I’ve been so excited about this day for ages, learning to make jam is something I’ve always wanted to master but always thought it’d be too scientific and complicated.
I’ve grown up watching my mum churn out jars and jars of perfect jams, jellies, chutneys and pickles. She’s even judged them for the legendary WI. She’s a proper expert in all things preserves.
I guess I just assumed it was beyond my kitchen know-how. But writing this blog has given me the urge to forge new frontiers beyond the safety of my tried and tested catalogue.
So day one of the school holidays and we’re up in the cooler climate of rural North Shropshire at my mum’s house – aka Granny Strawberry (Sam can’t say Shawbury).
We trooped off to Shawbury Fruit Farm first thing, armed ourselves with punnetts and set about picking as many raspberries as we could before Arlo kicked off or it started raining – Arlo got there first as it happens!
Sam had a blast picking fruit – great holiday activity for kids. He was so proud of his harvest! Arlo enjoyed eating them in his buggy.
It’s the best way to get fresh and perfect fruit for your jam making. It’s also extremely satisfying!
You can find your nearest pick your own farm using this nifty website:
So with over 10 lbs of ruby red raspberries we headed home to make jam. Hurrah!
Mum wanted me to learn how to make jam “properly” and without shortcuts so I understand the process.
She got all her cool vintage preserve books out and ran through it all with me.
Raspberry jam is a great place to start for a beginner like me. It’s my favourite jam too so brucey bonus!
Next up we got out everything we’d need so that we could concentrate on the crucial setting stage once we got there.
Crikey – this is serious!!
4lbs raspberries (not washed but any obvious muck picked out)
4lbs granulated sugar (no need for jam sugar)
Big wooden spoon
Saucer and metal spoon (put in fridge)
Meths + two little jars for pectin test
7 Freshly washed jam jars and clean screw top lids (no need for wax discs)
Put your raspberries in the pan over a medium heat, stirring so the juice is released and the fruit gets mushy. Simmer gently. This process is softening the fruit to extract the pectin (setting agent) from the fruit.
Once the fruit feels suitably mushed and tender you can do the pectin test to check if enough of the setting agent has been released.
Take your two small jars. Pour a small measure of meths into one and then half the amount of your raspberry juices
into the other. Pour the meths onto the juices, swirl it around for a few seconds and then let it stand for a minute or two. Then pour the meths off into the other jar, and if pectin has been extracted the fruit will form a jelly-like lump.
Mine didn’t work first time so I simmered my fruit for a bit longer and then did the test again. It worked beautifully second time around and demonstrated exactly why this test helps make a better jam.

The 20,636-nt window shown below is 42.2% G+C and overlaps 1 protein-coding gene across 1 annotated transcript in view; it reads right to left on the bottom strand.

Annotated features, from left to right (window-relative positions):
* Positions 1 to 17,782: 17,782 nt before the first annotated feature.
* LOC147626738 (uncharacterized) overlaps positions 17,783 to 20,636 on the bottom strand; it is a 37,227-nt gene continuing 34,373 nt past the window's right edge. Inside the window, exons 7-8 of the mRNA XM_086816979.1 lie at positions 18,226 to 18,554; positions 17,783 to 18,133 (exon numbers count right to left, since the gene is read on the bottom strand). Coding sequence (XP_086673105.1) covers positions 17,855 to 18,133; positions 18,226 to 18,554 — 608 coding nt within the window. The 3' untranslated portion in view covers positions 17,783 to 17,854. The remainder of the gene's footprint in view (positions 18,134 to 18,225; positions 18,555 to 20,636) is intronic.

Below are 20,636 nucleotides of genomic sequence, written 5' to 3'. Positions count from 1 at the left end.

So with the pectin extracted it’s time to move on. Heat up the sugar in the microwave on full power for two minutes.
Put your freshly washed jam jars in the oven at 50C.
Take jam off heat and stir in your warmed sugar until it’s dissolved.
Put thermometer in, turn up the heat and boil rapidly until setting point is reached.
Temperature wise this is 220F on my mum’s thermo and there’s a fierce rolling boil going down in the pan. The colour of the liquid has deepened from a bright scarlet to a deep ruby red.
Remove pan from heat.
So now it’s time to check if it’s going to set. First do the Flake test. Dip a wooden spoon in the jam and remove it holding it above the pan, twirl the spoon a few times to cool the jam. Let the jam fall off the spoon. If the drips run together and form flakes that ‘hang’ on the edge of the spoon, a setting point has been achieved.
To confirm this do the cold saucer test Get your saucer and spoon out of the fridge, put a bit of your jam on the dish and whack it back in the fridge for a minute or two.
While you’re waiting spoon off any scum that may have formed on the surface into a little dish. I don’t think it should be called scum as it’s so delicious. Maybe jam froth would be more attractive? Whatever you call it, keep it coz it’s lovely!
So get your saucer back out of the fridge and draw your finger across the surface. If it’s startingto set a thin film should be forming and will crease as your finger goes over it. If it doesn’t then boil it a bit longer and try the test again.
Once you’re happy with your set, remove the jars from the oven onto a heat-proof surface. In batches pour your jam into a jug and then pour carefully into your jars about 1cm below the rim of the jar. The jam will shrink when it cools.
Wipe clean the tops of the jars and remove any more froth that may have formed. Then tightly screw on the lids.
The kitchen smelt intoxicating throughout the jam making. I felt like I was at hogwarts in a potions class and especially enjoyed the sciencey experiment bits.
I’m grateful to have learned from someone with so much experience of preserves. I feel like it’s given me a good grounding and that I can go off and experiment a bit.
Above all I’m chuffed to bits with the beautiful jars of Shropshire raspberry jam i’ll be taking back to London -Thanks mum!